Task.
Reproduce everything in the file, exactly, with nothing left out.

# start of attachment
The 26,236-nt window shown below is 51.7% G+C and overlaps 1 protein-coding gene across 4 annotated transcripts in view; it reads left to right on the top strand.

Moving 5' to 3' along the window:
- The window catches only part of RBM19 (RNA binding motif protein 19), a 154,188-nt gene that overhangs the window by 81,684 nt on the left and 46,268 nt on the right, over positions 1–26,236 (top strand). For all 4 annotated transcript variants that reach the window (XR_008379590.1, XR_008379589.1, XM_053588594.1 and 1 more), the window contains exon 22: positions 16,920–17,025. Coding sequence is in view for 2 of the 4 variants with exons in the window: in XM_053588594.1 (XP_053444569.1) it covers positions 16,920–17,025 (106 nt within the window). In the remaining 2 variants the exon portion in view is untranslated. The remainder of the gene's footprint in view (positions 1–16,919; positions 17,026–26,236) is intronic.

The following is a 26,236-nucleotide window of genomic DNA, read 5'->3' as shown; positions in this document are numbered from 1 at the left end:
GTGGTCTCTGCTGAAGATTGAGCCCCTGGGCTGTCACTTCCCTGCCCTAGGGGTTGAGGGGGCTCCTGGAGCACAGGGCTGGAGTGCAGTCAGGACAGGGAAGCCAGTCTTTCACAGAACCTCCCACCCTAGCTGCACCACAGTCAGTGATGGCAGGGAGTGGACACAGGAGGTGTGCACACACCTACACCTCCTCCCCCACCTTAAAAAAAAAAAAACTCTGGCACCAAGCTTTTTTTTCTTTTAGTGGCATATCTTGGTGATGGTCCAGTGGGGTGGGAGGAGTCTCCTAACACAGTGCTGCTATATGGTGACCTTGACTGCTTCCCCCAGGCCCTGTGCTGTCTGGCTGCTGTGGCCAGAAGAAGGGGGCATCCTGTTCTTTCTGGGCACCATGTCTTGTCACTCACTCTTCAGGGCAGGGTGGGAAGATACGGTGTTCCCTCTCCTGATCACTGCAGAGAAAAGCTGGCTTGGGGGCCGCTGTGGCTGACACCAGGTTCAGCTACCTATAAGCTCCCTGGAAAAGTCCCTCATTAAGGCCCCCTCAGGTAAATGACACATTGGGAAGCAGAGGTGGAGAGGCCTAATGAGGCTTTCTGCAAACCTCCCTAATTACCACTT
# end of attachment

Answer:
The 26,236-nt window shown below is 51.7% G+C and overlaps 1 protein-coding gene across 4 annotated transcripts in view; it reads left to right on the top strand.

Moving 5' to 3' along the window:
- The window catches only part of RBM19 (RNA binding motif protein 19), a 154,188-nt gene that overhangs the window by 81,684 nt on the left and 46,268 nt on the right, over positions 1–26,236 (top strand). For all 4 annotated transcript variants that reach the window (XR_008379590.1, XR_008379589.1, XM_053588594.1 and 1 more), the window contains exon 22: positions 16,920–17,025. Coding sequence is in view for 2 of the 4 variants with exons in the window: in XM_053588594.1 (XP_053444569.1) it covers positions 16,920–17,025 (106 nt within the window). In the remaining 2 variants the exon portion in view is untranslated. The remainder of the gene's footprint in view (positions 1–16,919; positions 17,026–26,236) is intronic.

The following is a 26,236-nucleotide window of genomic DNA, read 5'->3' as shown; positions in this document are numbered from 1 at the left end:
GTGGTCTCTGCTGAAGATTGAGCCCCTGGGCTGTCACTTCCCTGCCCTAGGGGTTGAGGGGGCTCCTGGAGCACAGGGCTGGAGTGCAGTCAGGACAGGGAAGCCAGTCTTTCACAGAACCTCCCACCCTAGCTGCACCACAGTCAGTGATGGCAGGGAGTGGACACAGGAGGTGTGCACACACCTACACCTCCTCCCCCACCTTAAAAAAAAAAAAACTCTGGCACCAAGCTTTTTTTTCTTTTAGTGGCATATCTTGGTGATGGTCCAGTGGGGTGGGAGGAGTCTCCTAACACAGTGCTGCTATATGGTGACCTTGACTGCTTCCCCCAGGCCCTGTGCTGTCTGGCTGCTGTGGCCAGAAGAAGGGGGCATCCTGTTCTTTCTGGGCACCATGTCTTGTCACTCACTCTTCAGGGCAGGGTGGGAAGATACGGTGTTCCCTCTCCTGATCACTGCAGAGAAAAGCTGGCTTGGGGGCCGCTGTGGCTGACACCAGGTTCAGCTACCTATAAGCTCCCTGGAAAAGTCCCTCATTAAGGCCCCCTCAGGTAAATGACACATTGGGAAGCAGAGGTGGAGAGGCCTAATGAGGCTTTCTGCAAACCTCCCTAATTACCACTT